You do not want to give debt collection agencies any more information than they already have. My experience wasn't as bad as it could've been because it was really difficult for Debt Recovery Solutions to get a hold of me. When I got the letter, my first instinct was to call so they could help me look up my account to see if I actually owed this money. But that would've probably led to me accidentally giving them banking information or personal info that would've made it easier for them to harass me and mess with my credit score.
Again, I caught a lucky break because I'd moved four times and had three new phone numbers since I'd cancelled my account with Verizon. (No, I am not running from the law. Yes, I am a psycho.) When I called Verizon, I spoke to two representatives: one told me that my account was sold to a debt collection agency, and another told me that my account was wiped from the system -- neither confirmed whether or not I owed debt. Even though this didn't help me, I still suggest you call the company from which the "debt" was bought, NOT the debt collection agency.
This worried me because I thought if Verizon "sold" my information to a Debt Collection Agency, then I must've owed them payments. This is NOT TRUE -- these collection agencies are consistently buying up old accounts for their own purposes.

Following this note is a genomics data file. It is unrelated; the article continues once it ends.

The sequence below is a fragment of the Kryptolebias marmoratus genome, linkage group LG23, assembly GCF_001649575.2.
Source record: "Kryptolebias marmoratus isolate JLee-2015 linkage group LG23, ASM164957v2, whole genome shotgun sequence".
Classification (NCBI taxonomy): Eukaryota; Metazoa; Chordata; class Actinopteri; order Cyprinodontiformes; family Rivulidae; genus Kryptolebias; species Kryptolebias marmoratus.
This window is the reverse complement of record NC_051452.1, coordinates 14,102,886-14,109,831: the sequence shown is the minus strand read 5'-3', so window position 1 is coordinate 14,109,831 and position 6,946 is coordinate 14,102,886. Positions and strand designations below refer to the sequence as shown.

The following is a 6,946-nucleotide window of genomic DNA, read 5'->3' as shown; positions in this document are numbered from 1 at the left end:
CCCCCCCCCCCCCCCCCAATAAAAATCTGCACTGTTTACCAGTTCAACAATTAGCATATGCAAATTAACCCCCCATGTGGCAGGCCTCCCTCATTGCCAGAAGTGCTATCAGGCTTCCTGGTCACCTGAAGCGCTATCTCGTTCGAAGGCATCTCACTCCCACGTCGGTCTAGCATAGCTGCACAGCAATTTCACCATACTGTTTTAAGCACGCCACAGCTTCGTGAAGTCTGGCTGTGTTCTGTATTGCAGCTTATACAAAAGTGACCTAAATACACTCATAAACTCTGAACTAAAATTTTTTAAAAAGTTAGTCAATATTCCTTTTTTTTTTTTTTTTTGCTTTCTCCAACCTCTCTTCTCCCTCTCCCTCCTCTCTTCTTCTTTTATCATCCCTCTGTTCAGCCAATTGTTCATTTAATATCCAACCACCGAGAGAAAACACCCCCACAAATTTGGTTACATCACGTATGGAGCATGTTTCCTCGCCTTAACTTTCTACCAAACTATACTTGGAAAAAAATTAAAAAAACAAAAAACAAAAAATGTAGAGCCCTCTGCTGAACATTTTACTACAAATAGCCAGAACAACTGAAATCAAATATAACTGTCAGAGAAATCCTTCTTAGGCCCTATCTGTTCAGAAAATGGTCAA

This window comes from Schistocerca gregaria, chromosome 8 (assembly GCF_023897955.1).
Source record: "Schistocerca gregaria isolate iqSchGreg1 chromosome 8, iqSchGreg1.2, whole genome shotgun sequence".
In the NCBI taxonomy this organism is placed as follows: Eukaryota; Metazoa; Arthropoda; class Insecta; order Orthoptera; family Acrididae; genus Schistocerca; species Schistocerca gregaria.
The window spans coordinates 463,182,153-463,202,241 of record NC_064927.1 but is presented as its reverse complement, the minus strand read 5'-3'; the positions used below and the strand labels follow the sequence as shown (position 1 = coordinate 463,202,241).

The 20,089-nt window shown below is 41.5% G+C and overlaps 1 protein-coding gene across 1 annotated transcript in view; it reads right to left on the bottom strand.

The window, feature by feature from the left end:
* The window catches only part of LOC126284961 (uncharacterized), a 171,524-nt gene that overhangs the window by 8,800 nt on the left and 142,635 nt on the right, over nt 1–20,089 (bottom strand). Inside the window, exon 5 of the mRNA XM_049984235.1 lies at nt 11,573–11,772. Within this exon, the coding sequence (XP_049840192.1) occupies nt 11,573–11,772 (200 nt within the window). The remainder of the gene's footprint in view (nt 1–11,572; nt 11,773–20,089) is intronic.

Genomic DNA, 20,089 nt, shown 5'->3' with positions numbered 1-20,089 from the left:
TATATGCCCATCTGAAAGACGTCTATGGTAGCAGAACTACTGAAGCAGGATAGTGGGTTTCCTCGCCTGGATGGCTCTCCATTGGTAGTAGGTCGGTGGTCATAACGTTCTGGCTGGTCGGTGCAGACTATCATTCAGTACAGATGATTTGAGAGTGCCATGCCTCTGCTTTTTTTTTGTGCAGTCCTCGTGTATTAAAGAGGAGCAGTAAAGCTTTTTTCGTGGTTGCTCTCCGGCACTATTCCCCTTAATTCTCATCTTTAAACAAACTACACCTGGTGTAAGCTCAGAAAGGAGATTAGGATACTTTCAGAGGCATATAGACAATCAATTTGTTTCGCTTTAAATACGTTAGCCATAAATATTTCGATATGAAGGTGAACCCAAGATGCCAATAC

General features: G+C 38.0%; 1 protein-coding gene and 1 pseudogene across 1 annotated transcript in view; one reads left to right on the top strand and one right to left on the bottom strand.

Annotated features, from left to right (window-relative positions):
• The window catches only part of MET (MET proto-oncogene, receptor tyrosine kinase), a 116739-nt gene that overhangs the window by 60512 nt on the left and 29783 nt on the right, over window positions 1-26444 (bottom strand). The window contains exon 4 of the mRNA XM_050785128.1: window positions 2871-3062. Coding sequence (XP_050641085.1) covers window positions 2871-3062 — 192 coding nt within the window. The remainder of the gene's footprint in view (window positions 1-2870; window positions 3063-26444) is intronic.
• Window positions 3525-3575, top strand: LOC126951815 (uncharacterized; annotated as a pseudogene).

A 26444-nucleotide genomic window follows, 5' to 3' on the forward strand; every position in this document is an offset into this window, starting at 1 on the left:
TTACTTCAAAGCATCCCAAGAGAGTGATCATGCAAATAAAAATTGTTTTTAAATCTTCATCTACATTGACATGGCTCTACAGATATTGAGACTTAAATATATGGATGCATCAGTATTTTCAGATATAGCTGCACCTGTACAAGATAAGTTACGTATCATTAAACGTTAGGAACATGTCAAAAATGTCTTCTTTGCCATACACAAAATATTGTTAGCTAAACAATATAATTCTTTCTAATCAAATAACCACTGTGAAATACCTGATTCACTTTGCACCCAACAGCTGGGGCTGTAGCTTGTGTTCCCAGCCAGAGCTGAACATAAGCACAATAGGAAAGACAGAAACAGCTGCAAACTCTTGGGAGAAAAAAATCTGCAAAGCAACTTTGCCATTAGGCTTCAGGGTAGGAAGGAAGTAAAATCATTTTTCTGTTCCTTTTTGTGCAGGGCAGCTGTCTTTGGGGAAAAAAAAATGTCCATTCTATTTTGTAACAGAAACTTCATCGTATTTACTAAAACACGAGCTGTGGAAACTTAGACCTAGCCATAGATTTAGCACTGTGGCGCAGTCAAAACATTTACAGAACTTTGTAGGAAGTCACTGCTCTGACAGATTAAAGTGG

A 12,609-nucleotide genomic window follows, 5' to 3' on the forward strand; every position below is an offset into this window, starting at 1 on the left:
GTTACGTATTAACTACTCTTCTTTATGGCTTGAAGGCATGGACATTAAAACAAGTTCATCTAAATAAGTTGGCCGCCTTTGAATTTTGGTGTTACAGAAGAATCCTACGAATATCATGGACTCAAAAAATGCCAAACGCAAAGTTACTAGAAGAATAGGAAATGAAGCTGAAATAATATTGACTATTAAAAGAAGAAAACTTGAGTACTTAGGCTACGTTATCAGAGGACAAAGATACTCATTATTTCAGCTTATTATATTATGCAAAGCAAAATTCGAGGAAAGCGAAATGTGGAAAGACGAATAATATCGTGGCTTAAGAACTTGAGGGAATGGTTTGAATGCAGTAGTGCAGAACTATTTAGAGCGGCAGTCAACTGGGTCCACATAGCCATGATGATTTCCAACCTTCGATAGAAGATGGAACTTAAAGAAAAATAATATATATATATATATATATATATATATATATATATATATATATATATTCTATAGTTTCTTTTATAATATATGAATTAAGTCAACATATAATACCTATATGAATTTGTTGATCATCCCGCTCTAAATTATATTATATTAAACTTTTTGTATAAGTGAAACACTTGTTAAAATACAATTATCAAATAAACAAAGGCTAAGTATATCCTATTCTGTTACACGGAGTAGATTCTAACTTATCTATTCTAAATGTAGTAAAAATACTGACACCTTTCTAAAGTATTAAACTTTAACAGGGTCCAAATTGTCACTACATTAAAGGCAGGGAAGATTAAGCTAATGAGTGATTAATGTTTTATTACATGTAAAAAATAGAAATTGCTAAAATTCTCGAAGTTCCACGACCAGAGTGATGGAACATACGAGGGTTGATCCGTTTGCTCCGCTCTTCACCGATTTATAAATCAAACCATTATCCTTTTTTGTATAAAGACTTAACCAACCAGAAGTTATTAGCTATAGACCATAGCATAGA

3. Check your credit score and put an alert on your account.
As I read more about people who had their credit scores tampered with, I began to freak out. Having a bad credit score can affect more than just your ability to make big purchases; it can make it difficult to get a job, a place to live and more. If you are currently battling with a bad credit score there are plenty of ways to get back on track, but letting a debt collection agency have their way with you can be debilitating.
I instantly went on to Equifax to get my free credit score and was relieved to see no one from Debt Recovery Solutions had requested to access my account. Equifax offers individuals the opportunity to flag their account. By flagging your account, you can pre-emptively state that if a debt recovery agency puts any marks on your account Equifax will contact you with fraudulent activity. In retrospect, I realized that Debt Recovery Solutions didn't have access to my credit information; but, had I made the mistake of calling, they may have squeezed that information out of me.